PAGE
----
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adminOctober 27, 2018

Wonderland Magazine

Allow me to introduce the “impossible girl”. She’s visited hundreds of galaxies with a Time Lord and ruled the British Empire, dealt with dukes and Daleks (I’ll leave you to decide which are worse), but right now the most impossible thing she’s facing is trying to find somewhere to chat to me on the phone without cracking up the people around her. “Sorry!” She laughs when we finally connect. “You just caught me in the car with my driver and I knew he’d just giggle at everything I’m saying!

Of course, the girl in question is Jenna Coleman, who obtained the tagline from her role as the Eleventh Doctor’s companion in the beloved BBC series Doctor Who. Accompanying both Matt Smith and Peter Capaldi, Jenna rose to fame as Clara Oswald, the witty school teacher with the ability to charm alien life forms in numerous universes.

The chance to escape to different worlds has always appealed to Jenna and exploring alternate realities is what first made her want to get into acting. “I remember reading Enid Blyton and loads of books and their worlds becoming very vivid in my head,” she recalls. “I just remember being really, really young and for some reason it always just felt very simple. Acting was always what I wanted to do, it was more the ‘how’ that was always the more complicated thing.

Putting in the hard work to make the “how” happen, Jenna scored her first role in Emmerdale in 2005, before getting the coveted companion role in 2012. Stepping into such a popular fandom was initially quite intimidating, but Jenna has since established a legacy as one of the most adored of the Doctor’s partners (soz, Martha). “I’ve never done anything where you’re the only new cog in a very oiled machine,” she explains. “It’s like you’re literally the only newbie on your own, which is quite a strange thing. You kind of have to hop onto a train that’s already full-speed ahead.”Rapping up her final season as Clara, Jenna was thrust straight into yet another world. This time: Victorian England. Taking on the starring role as Queen Victoria in the acclaimed ITV series Victoria, it was a bit of an adjustment from a Cyberman fighting sidekick. “I had like three weeks to prep so it was a really hard one actually,” she remembers. “And there was so much research material!”Doing her homework, Jenna dove into Queen Vic’s diaries to try and get into the mindset of a young woman entrusted with ruling an entire empire. “There’s so much that people think they know about her,” she tells me. “You’ve got the diaries, you’ve got the historical biographies. You’re taking someone that we all think we know so well and we know so iconically from portraits and history. I’m just trying to really get behind that and bring her to life – really peel away the layers and get to know her. It was a challenge but I also love it.” She laughs. “I didn’t think I liked her at first! I love her, but I don’t always like her. What’s amazing is that now we’re a couple of series in, I can keep going back and reading her diaries. I feel like I keep getting to her more and more and she’s a bit of a companion now.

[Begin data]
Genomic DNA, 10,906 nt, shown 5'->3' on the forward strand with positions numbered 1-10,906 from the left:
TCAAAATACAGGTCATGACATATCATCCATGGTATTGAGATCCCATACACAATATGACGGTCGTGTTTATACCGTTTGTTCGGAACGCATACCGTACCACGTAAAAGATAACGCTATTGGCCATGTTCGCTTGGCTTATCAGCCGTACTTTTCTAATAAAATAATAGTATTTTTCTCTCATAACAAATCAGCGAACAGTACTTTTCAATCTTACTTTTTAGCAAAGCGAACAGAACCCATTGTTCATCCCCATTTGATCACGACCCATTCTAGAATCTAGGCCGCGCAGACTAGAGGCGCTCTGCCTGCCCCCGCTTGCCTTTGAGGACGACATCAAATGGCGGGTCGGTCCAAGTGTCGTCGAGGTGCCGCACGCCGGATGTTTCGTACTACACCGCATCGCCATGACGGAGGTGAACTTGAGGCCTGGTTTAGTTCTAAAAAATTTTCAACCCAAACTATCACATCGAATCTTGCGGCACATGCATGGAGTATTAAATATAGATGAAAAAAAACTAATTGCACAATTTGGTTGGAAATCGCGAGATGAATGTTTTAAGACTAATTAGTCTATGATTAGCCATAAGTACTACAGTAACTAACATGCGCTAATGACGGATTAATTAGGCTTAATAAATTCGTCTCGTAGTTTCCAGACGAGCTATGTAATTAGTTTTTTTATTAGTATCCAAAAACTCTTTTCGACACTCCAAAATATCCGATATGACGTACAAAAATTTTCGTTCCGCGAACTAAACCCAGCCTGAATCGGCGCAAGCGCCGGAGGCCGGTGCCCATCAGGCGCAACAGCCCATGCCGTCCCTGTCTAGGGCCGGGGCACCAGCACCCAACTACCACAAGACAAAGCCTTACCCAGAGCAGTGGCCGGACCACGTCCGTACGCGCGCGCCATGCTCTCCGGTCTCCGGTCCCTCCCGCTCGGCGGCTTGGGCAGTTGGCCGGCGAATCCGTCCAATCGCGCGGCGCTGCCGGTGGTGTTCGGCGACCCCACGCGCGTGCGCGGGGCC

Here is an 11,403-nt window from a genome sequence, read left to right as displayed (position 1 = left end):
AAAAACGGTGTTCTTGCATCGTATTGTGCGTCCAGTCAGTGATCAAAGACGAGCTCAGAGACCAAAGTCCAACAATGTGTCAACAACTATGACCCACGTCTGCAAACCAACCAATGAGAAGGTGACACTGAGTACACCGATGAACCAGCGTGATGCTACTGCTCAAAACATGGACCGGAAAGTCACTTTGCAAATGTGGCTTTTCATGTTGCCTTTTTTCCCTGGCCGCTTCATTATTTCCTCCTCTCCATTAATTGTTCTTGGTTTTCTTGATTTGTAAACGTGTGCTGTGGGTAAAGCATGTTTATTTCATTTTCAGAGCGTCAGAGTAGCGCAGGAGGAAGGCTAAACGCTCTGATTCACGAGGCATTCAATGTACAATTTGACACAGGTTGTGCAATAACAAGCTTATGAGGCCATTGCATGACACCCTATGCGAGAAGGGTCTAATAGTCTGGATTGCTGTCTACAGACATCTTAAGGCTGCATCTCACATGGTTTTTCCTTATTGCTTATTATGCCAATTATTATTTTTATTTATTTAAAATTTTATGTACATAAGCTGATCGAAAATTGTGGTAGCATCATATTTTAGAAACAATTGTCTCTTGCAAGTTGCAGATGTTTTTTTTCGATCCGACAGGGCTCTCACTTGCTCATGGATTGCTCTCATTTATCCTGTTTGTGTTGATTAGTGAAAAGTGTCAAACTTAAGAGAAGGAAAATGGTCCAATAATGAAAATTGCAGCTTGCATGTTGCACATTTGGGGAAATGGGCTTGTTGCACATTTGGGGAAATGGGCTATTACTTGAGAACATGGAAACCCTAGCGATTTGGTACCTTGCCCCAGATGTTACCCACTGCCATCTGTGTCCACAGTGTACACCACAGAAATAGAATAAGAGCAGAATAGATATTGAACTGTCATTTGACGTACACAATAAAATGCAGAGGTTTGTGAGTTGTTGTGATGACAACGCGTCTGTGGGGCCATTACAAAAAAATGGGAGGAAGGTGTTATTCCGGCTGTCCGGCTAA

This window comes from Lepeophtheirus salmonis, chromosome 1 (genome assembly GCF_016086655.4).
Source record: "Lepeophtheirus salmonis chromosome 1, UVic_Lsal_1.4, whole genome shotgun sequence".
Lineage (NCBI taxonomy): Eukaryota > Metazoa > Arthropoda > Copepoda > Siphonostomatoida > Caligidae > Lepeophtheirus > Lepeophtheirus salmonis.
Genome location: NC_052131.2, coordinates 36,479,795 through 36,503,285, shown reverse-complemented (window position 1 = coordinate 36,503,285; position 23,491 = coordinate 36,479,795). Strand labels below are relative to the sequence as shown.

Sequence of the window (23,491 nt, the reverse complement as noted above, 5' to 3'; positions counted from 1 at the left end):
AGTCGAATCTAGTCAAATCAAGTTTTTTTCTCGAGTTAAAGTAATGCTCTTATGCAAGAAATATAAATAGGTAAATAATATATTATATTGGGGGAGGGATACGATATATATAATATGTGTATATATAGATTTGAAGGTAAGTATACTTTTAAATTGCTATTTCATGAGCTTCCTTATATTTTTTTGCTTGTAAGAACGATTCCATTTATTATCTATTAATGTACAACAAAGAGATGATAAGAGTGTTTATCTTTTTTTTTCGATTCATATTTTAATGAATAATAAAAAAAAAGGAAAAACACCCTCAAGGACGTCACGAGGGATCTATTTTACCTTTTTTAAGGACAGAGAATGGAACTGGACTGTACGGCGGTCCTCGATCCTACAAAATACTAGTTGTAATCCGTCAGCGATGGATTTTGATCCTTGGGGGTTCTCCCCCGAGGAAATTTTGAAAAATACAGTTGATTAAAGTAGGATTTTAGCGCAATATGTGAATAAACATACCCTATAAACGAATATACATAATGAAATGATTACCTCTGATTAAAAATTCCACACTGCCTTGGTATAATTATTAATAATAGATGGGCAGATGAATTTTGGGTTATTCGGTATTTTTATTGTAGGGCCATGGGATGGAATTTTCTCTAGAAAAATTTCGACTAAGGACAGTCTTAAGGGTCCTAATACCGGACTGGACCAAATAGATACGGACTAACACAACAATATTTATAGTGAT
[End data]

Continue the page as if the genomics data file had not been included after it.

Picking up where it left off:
Currently heading into their third series, Jenna’s brief break from resuming Victoria filming wasn’t as relaxing as one might expect. Heading to Australia in February, instead of having some well-deserved chill time on the sunny beaches, she got straight into her most challenging role yet.

Starring in the BBC’s upcoming psychological thriller The Cry, Jenna plays the lead role of Joanna, a young mother who travels to Australia with her newborn son and slightly shitty husband amidst a custody battle over her husband’s daughter from a previous marriage. Once they’ve landed, all seems to be going okay when suddenly her life is thrown into disarray after her son disappears. Based on the Helen Fitzgerald novel of the same name, if you’ve watched the trailer, you’ll know that it’s destined to be one of those shows that’ll have you glued to your television screen, barely breathing, with twists and turns that will leave you speechless.

Shooting between Oz and Glasgow, it’s set to come out on September 30th, filling that inevitable Bodyguard-shaped hole within our lives. Quite a difficult filming process, the show runs on two different timelines − one taking place when the baby goes missing and the other in the present day at a trial, although “a trial for what?” is a question I’m yet to learn the answer to. “We kept calling it ‘going down the vortex’ because you’re shooting all these timelines and obviously it’s a psychological thriller so there are certain aspects of what you can give away and when.Jenna explains. “There’s a certain version which kind of keeps everyone at arm’s length a little bit, so you’re never giving too much away at once.” She pauses. “This will all make sense once you’ve seen it, but, oh my god, in terms of playing it, it was the most narratively complicated job I’ve ever done!

Not only were the timelines hard to grasp at first, but Jenna originally found her role quite struggling too. “I had real issues with the idea of playing a mother with issues. That would be fundamentally something that I maybe wouldn’t be able to do justice because I’m not a mother,” she discloses. “It was hugely challenging. But to be honest, a lot of my friends have got new babies and a couple of them sent me the most incredible emails. I spoke with them and got really amazing, and searingly honest, details about the realities of being a new mum. It’s the most beautiful thing in the world, but just because it’s so beautiful it doesn’t mean it doesn’t come without questions about your own identity and loneliness. I think it was a really interesting way to explore post-natal depression in a way that I don’t feel I have ever really seen very much on the screen.

Her portrayal of a struggling mother is, at many times, difficult to watch. In the first episode, she’s on the 24-hour-long flight to Australia, screaming baby in arms, husband fast asleep, getting disapproving looks from other passengers as she frantically tries to settle her son. It’s a moment that I’m sure many have been a part of, I know that I’ve given my fair share of eye rolls to crying children on flights before, and it’s this aspect that The Cry wants to tap into. “It has a lot of questions,Jenna muses. “It questions our society about the pressures on new mums. But also the pressure of the media, and how media can spin a version of the truth.